Victims spoke of the way that Smyth used scriptural passages to break down their resistance. “In the context of an Evangelical group which adhered to the principle of biblical infallibility, this use of scripture meant that some victims felt unable to question his demands.” The review compares his approach with the techniques of radicalisation or a cult.
The reviewers say that they are aware of 13 former pupils of the school who were abused by Smyth. “Not all of the abuse involved assault or physical beatings. Some of the victims were subjected to severe emotional and spiritual abuse and inappropriate sexualised behaviour.”
The review says that Smyth was careful to keep his abuse of Winchester pupils secret. “He groomed his victims to believe that they were special and ‘other’, part of an elite group in which outsiders were excluded and seen as lesser. He taught his chosen boys to share information only with him and not with teachers, chaplains or other pupils at Winchester College. . . As a result, the victims kept their suffering secret for many years, not only from their teachers and parents, but from one another.”
Nevertheless, it says, staff at the school were aware that Smyth was spending much time alone with pupils, and knew that his relationships with some were so close that he had even invited them to be godparents to his children. Parents of some pupils had also raised concerns, and “multiple Housemasters” were so suspicious of Smyth that they had banned pupils from visiting his home.
“Some of these concerns may be relatively low-level when considered individually, but if appropriate information sharing processes had been in place among staff members, the College would have been able to recognise a pattern of inappropriate behaviour by Smyth and could have taken action to try to limit his contact with pupils.”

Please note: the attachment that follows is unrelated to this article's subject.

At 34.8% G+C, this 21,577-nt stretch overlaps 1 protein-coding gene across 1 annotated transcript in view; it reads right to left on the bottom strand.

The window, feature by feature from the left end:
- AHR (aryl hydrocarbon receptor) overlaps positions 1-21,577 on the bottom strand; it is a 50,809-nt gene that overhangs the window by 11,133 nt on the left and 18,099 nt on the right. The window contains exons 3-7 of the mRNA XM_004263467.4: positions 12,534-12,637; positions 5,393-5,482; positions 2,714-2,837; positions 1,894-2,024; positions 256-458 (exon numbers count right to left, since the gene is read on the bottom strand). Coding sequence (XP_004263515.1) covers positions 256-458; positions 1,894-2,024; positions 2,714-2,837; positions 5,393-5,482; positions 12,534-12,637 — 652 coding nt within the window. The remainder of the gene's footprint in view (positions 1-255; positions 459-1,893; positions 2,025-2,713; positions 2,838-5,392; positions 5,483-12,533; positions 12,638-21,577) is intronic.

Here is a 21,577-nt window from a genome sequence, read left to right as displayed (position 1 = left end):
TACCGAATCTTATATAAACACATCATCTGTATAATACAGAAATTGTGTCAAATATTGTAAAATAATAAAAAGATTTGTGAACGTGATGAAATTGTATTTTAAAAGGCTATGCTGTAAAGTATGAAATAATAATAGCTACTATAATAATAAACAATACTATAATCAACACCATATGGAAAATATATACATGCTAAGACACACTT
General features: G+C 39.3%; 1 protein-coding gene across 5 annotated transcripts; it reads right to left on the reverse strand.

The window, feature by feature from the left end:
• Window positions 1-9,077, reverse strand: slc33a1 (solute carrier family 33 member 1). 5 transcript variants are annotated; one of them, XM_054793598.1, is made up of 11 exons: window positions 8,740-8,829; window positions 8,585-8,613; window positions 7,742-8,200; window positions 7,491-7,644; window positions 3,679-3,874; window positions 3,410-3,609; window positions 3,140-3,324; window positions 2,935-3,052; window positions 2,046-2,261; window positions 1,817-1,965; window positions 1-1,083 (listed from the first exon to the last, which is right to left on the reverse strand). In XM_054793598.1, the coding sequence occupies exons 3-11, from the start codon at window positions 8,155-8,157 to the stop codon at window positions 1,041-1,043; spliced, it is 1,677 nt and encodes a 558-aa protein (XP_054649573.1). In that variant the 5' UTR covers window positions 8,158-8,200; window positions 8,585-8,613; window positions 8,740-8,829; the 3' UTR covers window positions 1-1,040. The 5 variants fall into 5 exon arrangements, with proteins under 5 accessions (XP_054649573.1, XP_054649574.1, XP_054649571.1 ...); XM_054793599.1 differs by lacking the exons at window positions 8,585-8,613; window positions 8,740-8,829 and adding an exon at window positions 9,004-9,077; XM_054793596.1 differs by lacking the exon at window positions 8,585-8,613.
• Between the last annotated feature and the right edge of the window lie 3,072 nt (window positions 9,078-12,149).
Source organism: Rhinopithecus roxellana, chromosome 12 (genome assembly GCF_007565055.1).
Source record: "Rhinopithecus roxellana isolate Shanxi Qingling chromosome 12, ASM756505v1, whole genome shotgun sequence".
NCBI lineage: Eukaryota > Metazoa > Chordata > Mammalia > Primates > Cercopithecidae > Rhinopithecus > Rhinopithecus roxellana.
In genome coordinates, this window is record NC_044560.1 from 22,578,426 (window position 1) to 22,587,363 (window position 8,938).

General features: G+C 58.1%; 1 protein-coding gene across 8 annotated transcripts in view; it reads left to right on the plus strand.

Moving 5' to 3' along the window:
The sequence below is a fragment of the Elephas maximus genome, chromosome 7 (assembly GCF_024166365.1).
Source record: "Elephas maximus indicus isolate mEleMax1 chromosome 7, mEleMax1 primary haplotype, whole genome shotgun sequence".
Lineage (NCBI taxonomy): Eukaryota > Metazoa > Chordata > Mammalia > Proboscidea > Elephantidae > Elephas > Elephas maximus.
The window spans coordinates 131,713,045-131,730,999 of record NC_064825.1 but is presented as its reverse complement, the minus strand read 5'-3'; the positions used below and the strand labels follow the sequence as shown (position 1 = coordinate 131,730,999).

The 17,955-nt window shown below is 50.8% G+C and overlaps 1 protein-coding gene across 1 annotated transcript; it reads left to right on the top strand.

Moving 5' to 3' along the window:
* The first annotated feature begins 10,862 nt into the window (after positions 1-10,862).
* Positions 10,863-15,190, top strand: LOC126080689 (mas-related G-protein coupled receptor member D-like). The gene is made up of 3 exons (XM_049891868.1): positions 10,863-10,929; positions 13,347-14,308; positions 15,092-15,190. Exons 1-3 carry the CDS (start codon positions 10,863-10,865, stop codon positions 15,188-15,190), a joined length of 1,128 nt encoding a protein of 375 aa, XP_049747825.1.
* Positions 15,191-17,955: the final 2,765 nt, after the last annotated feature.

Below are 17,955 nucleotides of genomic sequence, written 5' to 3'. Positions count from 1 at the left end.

The review states, however, that “there is no evidence that action was taken in response to the concerns about Smyth’s relationship with boys”.
It concludes that “if Smyth had been prosecuted for the offence of assault or assault occasioning actual bodily harm in the 1980s or later on the basis of the evidence shared with the reviewers, there would have been a reasonable prospect of conviction.
“Despite the limitations of academic literature and training for local authorities at the time, the legislative framework of child protection in the early 1980s was sufficiently clear to have had the potential to protect children from such abuse, if it had been invoked.
“A criminal justice response of this kind could have led to formal legal consequences for Smyth, up to and including conviction and imprisonment, but would in any event have raised awareness about the risk which he posed when working with children. If those who were aware of the abuse had made a report to the police, it might have protected other children, including those who subsequently became the victims of abuse by Smyth in Zimbabwe and South Africa.”
The reviewers say that they “have not found evidence that there was a widespread culture of abuse at Winchester College in the 1970s and 1980s”.
Mr Thorn is still alive, but the reviewers were told that he would not be able to respond to their questions “due to concerns related to his health and welfare”. This view was supported by “a formal capacity assessment . . . undertaken by independent medical professionals”. Extracts from the report were, however, sent to “an independent legal representative instructed to act on his behalf”.
It says that Mr Thorn did not challenge the “unrestricted access” to the school which Smyth was able to gain gradually, from the early 1970s until 1982, when abuse was disclosed to Mr Thorn. The review provides text of a handwritten letter that Mr Thorn gave Smyth, in October 1982, which said that Smyth undertook “unequivocally to break completely with those I have implicated in a practice I now accept as misguided and wrong”, and “to receive specialist medical advice at once and to receive treatment if so advised”.
The letter in the school files is unsigned. It is unclear whether Smyth ever signed a copy.
A statement from the Warden and Fellows of Winchester College, issued on Tuesday, said: “We acknowledge the courage and determination of the victims in pursuing the truth about John Smyth: their testimony lies at the heart of this review. The College apologises unreservedly for its part in their terrible experiences.”
Two former pupils who were victims of Smyth expressed appreciation of the College’s unreserved apology. “But, of course, apologising is not the same thing as taking responsibility. For us victims, how the College now demonstrates that it does indeed take its share of responsibility and the extent that it wishes to make amends for the terrible abuse we have suffered will be the true measure of their apology.
“We are encouraged by the College setting up a Compensation Advisory Group to consider support for Smyth’s victims and look forward to working together to find ways to bring further healing and possibly even to find some sort of reconciliation.”